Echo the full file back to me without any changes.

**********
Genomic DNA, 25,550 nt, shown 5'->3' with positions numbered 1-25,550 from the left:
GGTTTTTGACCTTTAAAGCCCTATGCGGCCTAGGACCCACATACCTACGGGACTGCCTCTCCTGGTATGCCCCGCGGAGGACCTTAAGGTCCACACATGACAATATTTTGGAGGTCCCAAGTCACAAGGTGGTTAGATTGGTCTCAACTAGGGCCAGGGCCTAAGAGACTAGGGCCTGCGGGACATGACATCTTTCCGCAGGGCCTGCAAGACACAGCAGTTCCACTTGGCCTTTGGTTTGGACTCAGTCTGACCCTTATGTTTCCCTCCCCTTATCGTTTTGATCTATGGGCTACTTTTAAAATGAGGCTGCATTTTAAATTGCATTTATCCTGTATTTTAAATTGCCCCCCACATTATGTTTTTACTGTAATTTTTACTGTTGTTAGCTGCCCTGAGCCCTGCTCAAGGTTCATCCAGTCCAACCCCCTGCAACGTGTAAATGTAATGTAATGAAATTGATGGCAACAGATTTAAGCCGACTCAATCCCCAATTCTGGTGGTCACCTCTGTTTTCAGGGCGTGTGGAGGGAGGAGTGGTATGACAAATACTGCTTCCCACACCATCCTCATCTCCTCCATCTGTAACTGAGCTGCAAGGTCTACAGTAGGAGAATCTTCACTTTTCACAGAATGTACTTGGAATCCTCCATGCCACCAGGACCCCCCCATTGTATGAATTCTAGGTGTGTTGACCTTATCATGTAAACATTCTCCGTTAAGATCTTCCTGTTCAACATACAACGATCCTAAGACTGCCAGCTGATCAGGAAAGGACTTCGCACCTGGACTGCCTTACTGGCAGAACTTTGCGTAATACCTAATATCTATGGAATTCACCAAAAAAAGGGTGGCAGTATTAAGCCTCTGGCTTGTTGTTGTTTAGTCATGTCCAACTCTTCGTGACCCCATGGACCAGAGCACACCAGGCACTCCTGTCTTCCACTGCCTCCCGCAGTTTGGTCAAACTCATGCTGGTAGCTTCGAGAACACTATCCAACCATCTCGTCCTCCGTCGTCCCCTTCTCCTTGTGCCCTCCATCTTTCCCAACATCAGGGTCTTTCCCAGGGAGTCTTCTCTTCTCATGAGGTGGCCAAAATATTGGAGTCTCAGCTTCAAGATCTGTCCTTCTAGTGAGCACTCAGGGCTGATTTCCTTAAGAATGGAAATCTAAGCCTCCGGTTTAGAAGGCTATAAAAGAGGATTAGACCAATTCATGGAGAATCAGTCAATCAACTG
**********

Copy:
Genomic DNA, 25,550 nt, shown 5'->3' with positions numbered 1-25,550 from the left:
GGTTTTTGACCTTTAAAGCCCTATGCGGCCTAGGACCCACATACCTACGGGACTGCCTCTCCTGGTATGCCCCGCGGAGGACCTTAAGGTCCACACATGACAATATTTTGGAGGTCCCAAGTCACAAGGTGGTTAGATTGGTCTCAACTAGGGCCAGGGCCTAAGAGACTAGGGCCTGCGGGACATGACATCTTTCCGCAGGGCCTGCAAGACACAGCAGTTCCACTTGGCCTTTGGTTTGGACTCAGTCTGACCCTTATGTTTCCCTCCCCTTATCGTTTTGATCTATGGGCTACTTTTAAAATGAGGCTGCATTTTAAATTGCATTTATCCTGTATTTTAAATTGCCCCCCACATTATGTTTTTACTGTAATTTTTACTGTTGTTAGCTGCCCTGAGCCCTGCTCAAGGTTCATCCAGTCCAACCCCCTGCAACGTGTAAATGTAATGTAATGAAATTGATGGCAACAGATTTAAGCCGACTCAATCCCCAATTCTGGTGGTCACCTCTGTTTTCAGGGCGTGTGGAGGGAGGAGTGGTATGACAAATACTGCTTCCCACACCATCCTCATCTCCTCCATCTGTAACTGAGCTGCAAGGTCTACAGTAGGAGAATCTTCACTTTTCACAGAATGTACTTGGAATCCTCCATGCCACCAGGACCCCCCCATTGTATGAATTCTAGGTGTGTTGACCTTATCATGTAAACATTCTCCGTTAAGATCTTCCTGTTCAACATACAACGATCCTAAGACTGCCAGCTGATCAGGAAAGGACTTCGCACCTGGACTGCCTTACTGGCAGAACTTTGCGTAATACCTAATATCTATGGAATTCACCAAAAAAAGGGTGGCAGTATTAAGCCTCTGGCTTGTTGTTGTTTAGTCATGTCCAACTCTTCGTGACCCCATGGACCAGAGCACACCAGGCACTCCTGTCTTCCACTGCCTCCCGCAGTTTGGTCAAACTCATGCTGGTAGCTTCGAGAACACTATCCAACCATCTCGTCCTCCGTCGTCCCCTTCTCCTTGTGCCCTCCATCTTTCCCAACATCAGGGTCTTTCCCAGGGAGTCTTCTCTTCTCATGAGGTGGCCAAAATATTGGAGTCTCAGCTTCAAGATCTGTCCTTCTAGTGAGCACTCAGGGCTGATTTCCTTAAGAATGGAAATCTAAGCCTCCGGTTTAGAAGGCTATAAAAGAGGATTAGACCAATTCATGGAGAATCAGTCAATCAACTG